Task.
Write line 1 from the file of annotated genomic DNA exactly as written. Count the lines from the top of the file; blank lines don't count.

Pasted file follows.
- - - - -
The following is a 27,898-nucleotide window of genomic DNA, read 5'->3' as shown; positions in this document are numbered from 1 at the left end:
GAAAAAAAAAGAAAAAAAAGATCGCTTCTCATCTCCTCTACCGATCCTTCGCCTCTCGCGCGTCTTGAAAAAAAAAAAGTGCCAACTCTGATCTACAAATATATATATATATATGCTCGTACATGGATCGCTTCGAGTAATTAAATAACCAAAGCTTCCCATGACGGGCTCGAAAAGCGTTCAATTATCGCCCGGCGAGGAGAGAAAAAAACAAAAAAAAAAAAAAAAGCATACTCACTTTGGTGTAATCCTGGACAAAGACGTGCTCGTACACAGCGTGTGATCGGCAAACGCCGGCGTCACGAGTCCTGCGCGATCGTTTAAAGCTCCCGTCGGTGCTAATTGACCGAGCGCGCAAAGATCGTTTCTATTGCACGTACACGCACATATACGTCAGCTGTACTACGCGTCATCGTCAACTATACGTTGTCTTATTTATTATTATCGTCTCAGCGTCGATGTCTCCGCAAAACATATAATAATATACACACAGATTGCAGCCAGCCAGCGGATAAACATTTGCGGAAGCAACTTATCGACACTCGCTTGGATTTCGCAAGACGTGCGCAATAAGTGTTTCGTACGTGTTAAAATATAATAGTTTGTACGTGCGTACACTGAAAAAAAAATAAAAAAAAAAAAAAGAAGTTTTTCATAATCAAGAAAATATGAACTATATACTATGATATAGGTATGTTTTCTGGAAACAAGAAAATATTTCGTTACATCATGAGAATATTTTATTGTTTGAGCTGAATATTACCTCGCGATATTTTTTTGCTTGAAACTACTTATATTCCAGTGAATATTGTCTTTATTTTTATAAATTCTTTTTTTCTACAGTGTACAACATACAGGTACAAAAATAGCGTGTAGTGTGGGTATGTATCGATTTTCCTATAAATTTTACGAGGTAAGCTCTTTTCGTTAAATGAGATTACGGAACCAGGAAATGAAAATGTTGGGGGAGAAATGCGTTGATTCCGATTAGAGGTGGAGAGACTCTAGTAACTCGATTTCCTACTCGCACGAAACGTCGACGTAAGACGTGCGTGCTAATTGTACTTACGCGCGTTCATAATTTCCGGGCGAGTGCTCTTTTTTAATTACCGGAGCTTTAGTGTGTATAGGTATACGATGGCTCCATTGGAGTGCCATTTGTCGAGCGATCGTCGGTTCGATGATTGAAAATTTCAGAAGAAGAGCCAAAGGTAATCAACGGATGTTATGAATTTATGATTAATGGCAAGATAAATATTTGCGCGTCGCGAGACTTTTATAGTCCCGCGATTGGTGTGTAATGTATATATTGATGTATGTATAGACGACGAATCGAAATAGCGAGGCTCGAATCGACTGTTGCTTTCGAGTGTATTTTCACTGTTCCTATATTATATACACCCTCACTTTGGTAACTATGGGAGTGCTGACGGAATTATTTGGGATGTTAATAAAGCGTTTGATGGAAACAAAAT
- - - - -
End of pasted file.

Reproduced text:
The following is a 27,898-nucleotide window of genomic DNA, read 5'->3' as shown; positions in this document are numbered from 1 at the left end: